It took only a few moments for Jaylen Arthur to discover the freedom that his new wheelchair provided him as he rolled it from one side of the room to the other.
Complications from premature birth at 34 weeks caused mobility and speech issues for the 2-year-old. For the past four months, Jaylen has been going through therapy at Our Children’s House in Waxahachie.
Jaylen's mother Jazmen Rogers said her son has made great strides in therapy, which he receives weekly at the facility and home.
“He is very active and has just started crawling this week. He has been rolling around and scooting around. You would think that with him being a ventilator patient it would slow him down. It doesn’t,” Rogers explained. “It delayed him as far as crawling and sitting up on his own, but as far as anything else it does not slow him down. Not one bit.”
Rogers was unsure of how well Jaylen would be able to maneuver the wheelchair but observed he'd built some strength from crawling around. As Jaylen takes on new challenges every day, his progress makes his mother proud.
“He caught on very fast. Now we have just got to watch out for our toes. I am excited as far as him wheeling himself,” Rogers noted.
Jaylen's father, Curtis Arthur, shared that his son takes the challenges presented to him with a positive attitude.
“I feel like whenever he goes into the room he brings up everybody’s day. I can’t be happier. I am very proud," Curtis expressed.
Curtis does therapeutic activities with his son at home to help him gain independence. Together they will army crawl or throwing a ball back and forth.
Andrea Curran, who is Jaylen's physical therapist, has worked with him to strengthen his core muscles. Together they work on his motor skills doing activities like getting up from the floor. Jaylen also stretches his arms and neck, and most recently, he's started to stand up a little bit on his own.
“We started off with rolling, and he has gained all of these skills," Curran explained. "He is really blossoming right now and is learning a lot of new things. He has spent a lot of his life in hospitals since he was born and hasn’t had the chance to learn those things."
She continued, “At first he would sit, but he would need help to sit up. He wasn’t able to move around on the floor very much. So he is starting to do that more and more. He has really gained a lot.”
Curran expressed the wheelchair is vital to Jaylen's development because it helps him to connect with his environment, playing and forming bonds with other children, therefore, helping him to grow more as a person.
“I can’t believe how quickly he has learned to propel himself and to turn,” Curran said. “I have worked with a lot of older kids with wheelchairs. It takes them a while to learn how to coordinate to turn and how to go forward and how to go backward. He is just taking to it so automatically.”
Our Children’s House is working with Jaylen on his communication skills as well. He currently cannot speak due to his dependence on a ventilator and complications from birth. One of the tools that the staff at Our Children’s House is using to help him is an augmentative communication device. This device works to supplement speech, which helps people find a way to communicate with others.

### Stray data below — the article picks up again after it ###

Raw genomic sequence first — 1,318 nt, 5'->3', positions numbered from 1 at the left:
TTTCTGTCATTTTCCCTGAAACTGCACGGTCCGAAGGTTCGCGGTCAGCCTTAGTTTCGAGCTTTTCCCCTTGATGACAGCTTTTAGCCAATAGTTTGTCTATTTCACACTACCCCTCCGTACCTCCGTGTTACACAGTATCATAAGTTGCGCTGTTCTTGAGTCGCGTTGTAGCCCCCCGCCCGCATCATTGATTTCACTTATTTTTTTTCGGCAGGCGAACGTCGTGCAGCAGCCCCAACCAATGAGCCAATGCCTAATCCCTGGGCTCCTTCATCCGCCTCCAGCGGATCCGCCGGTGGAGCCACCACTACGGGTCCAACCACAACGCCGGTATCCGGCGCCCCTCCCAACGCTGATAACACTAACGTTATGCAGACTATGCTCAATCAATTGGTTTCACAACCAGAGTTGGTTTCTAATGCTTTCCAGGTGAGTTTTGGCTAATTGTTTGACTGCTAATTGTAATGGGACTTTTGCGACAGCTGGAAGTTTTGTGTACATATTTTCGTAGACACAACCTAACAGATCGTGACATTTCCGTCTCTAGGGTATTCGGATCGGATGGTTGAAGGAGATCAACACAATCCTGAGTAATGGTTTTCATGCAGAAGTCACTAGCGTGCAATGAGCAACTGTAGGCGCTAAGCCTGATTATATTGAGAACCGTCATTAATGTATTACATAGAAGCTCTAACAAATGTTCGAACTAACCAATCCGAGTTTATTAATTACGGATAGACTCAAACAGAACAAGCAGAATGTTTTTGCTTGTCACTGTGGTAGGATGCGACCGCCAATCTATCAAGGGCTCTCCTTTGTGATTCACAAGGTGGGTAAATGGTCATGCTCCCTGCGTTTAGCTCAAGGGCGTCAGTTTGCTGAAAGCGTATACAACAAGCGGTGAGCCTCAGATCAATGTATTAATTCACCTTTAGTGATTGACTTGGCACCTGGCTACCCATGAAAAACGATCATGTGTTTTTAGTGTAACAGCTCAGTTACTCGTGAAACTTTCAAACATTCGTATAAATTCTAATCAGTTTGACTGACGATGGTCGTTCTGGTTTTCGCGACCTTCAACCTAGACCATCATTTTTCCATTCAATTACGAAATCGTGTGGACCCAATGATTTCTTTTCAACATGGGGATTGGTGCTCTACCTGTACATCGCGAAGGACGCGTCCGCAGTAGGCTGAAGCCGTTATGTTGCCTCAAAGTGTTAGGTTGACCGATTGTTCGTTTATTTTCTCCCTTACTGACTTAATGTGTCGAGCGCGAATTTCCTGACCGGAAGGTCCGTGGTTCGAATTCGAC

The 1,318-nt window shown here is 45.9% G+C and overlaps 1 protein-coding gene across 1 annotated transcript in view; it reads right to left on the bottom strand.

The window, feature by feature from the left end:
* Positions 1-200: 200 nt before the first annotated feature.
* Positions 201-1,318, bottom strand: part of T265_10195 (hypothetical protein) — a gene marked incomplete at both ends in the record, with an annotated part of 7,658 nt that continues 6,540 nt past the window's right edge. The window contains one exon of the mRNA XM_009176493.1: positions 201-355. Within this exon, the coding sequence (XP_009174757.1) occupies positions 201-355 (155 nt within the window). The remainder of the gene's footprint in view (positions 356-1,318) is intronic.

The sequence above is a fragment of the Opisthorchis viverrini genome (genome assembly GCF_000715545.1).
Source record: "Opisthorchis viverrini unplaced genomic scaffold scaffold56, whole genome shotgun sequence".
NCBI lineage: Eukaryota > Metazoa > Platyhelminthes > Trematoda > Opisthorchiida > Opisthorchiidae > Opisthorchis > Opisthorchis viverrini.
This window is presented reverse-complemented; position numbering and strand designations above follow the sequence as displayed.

Rakiya Farinwata, who is Jaylen's in-home nurse, said he is very driven.
“He is easy to work with, and he is very smart. You teach him one time, and by the second time, he knows. He is very attentive,” Farinwata shared. “We work on many things. When we are at home, we try to continue what he has learned here. It is a joy working with him, and he learns fast. He understands quickly.”
Margaret Scholl, who is the Founder of Early Wheels and a physical therapist, started the nonprofit a year ago as a way to give back to others. Over the past year, she has been able to help more than 30 children gain independence through the chairs she builds.
Jaylen's wheelchair was donated to him at no cost from the nonprofit. Scholl shared that she works with families to provide them with a wheelchair that is accustomed to fit their child and their needs.
“I met them two weeks ago and had a few different seats to try and figure out what we wanted and what we didn't want. They had a pretty specific list,” Scholl said. “They wanted to have something for the vent, we needed a push handle, they wanted shoulder straps for him and some support through the side."
Based on the parent's requests, she built Jaylen's first wheelchair.
Scholl said that as the child grows, she'll work with the family so the wheelchair will continue to meet Jaylen's needs.
“It makes my heart happy. That is why I am a therapist,” Scholl affirmed. “I have been a therapist for almost 30 years, and this is my way of giving back.”
According to its website, Early Wheels' mission is to provide motor opportunities to children with disabilities from the ages zero to four, using repurposed toys and baby equipment.
For more information about Early Wheels go to its website at www.earlywheels.org. To follow Jaylen's progress go search for Jaylen Arthur’s Fan Page on Facebook.